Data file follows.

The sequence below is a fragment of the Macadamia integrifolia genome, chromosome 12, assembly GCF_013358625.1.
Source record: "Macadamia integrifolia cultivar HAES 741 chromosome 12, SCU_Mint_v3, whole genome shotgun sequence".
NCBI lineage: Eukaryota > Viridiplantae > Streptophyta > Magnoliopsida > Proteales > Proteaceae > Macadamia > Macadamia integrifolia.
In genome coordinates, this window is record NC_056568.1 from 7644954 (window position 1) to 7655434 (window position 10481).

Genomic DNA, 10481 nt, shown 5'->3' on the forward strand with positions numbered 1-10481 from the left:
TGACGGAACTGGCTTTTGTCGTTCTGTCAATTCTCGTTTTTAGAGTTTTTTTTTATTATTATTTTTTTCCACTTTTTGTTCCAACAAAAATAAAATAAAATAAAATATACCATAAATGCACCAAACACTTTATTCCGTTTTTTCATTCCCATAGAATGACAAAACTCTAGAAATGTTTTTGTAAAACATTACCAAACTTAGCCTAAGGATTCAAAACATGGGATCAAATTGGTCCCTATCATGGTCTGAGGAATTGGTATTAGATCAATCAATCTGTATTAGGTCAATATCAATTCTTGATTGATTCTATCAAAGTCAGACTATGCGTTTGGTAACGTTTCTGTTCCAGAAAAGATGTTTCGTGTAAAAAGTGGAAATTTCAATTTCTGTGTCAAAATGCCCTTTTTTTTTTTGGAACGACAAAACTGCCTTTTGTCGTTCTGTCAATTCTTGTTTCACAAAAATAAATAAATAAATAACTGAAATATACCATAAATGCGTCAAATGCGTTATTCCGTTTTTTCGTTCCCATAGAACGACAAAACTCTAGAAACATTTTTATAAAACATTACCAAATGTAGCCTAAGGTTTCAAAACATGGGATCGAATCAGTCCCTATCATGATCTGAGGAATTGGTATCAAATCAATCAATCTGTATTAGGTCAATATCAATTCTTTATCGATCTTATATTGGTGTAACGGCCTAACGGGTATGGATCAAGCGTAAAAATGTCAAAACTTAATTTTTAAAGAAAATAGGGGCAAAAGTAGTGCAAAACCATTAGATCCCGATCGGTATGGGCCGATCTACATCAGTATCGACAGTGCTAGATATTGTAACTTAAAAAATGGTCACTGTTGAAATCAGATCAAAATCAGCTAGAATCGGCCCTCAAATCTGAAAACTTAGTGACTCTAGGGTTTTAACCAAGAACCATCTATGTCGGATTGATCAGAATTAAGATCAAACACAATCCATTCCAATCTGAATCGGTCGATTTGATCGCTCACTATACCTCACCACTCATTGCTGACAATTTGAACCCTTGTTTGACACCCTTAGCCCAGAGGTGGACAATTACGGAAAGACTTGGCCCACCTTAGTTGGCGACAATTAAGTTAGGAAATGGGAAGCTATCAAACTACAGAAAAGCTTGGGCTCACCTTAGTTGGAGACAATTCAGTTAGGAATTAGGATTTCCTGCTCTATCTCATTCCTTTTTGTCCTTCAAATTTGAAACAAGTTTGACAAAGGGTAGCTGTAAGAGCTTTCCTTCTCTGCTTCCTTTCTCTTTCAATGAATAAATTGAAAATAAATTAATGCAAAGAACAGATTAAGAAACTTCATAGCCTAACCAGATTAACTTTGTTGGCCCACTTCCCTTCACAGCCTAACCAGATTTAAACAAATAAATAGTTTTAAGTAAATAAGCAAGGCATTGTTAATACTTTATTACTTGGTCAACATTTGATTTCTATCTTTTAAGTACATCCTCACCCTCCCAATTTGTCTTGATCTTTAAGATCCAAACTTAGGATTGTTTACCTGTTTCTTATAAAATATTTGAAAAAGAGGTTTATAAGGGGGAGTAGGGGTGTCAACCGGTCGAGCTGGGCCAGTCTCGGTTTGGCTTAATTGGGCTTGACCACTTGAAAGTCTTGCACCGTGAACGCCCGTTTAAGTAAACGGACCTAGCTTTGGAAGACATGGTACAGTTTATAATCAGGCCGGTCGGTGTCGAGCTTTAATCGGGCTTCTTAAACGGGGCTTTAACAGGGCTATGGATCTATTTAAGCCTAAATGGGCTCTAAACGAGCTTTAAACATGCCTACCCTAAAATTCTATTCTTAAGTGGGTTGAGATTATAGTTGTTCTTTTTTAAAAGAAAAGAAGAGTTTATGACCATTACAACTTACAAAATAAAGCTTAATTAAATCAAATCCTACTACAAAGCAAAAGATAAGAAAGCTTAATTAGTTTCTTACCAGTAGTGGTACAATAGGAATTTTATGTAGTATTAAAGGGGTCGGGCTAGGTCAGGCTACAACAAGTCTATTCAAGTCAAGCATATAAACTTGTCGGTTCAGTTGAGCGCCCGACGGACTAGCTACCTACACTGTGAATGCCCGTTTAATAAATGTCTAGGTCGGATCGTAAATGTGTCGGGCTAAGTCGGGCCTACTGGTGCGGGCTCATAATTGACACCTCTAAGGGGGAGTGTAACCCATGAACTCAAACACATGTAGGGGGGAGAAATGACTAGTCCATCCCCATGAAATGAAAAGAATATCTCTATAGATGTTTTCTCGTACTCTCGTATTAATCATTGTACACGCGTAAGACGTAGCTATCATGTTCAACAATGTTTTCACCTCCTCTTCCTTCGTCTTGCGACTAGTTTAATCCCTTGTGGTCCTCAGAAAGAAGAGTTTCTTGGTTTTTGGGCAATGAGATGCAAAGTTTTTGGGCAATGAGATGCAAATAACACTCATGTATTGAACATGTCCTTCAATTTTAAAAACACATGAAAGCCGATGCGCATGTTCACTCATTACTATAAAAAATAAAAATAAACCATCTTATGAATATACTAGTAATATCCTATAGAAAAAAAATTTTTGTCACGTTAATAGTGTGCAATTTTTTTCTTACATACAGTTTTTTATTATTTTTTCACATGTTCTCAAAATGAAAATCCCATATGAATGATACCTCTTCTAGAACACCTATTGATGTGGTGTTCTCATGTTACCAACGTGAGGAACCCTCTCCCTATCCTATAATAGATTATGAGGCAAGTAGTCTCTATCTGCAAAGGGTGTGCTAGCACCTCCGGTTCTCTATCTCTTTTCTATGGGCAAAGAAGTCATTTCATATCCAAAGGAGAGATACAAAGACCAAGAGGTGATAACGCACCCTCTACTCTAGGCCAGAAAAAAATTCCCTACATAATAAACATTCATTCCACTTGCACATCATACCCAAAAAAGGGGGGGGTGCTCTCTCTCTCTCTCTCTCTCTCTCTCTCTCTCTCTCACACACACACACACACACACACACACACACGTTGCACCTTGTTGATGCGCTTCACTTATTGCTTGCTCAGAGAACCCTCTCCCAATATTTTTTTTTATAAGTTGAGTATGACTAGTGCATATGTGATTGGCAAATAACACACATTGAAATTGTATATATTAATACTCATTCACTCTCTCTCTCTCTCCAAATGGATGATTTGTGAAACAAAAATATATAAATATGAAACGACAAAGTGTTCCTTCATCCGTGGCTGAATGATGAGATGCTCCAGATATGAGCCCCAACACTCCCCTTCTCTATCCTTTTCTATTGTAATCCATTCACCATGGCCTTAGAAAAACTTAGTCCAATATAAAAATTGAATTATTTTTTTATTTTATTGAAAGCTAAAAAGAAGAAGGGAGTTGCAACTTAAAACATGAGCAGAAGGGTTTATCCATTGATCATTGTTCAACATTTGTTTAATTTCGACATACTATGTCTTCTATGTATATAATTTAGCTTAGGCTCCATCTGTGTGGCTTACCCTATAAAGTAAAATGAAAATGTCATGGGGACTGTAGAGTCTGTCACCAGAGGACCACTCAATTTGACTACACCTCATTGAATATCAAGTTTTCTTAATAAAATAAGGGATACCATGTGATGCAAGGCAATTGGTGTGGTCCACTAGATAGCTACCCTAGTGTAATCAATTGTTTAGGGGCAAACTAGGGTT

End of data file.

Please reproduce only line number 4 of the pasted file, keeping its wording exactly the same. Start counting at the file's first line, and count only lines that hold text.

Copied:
In genome coordinates, this window is record NC_056568.1 from 7644954 (window position 1) to 7655434 (window position 10481).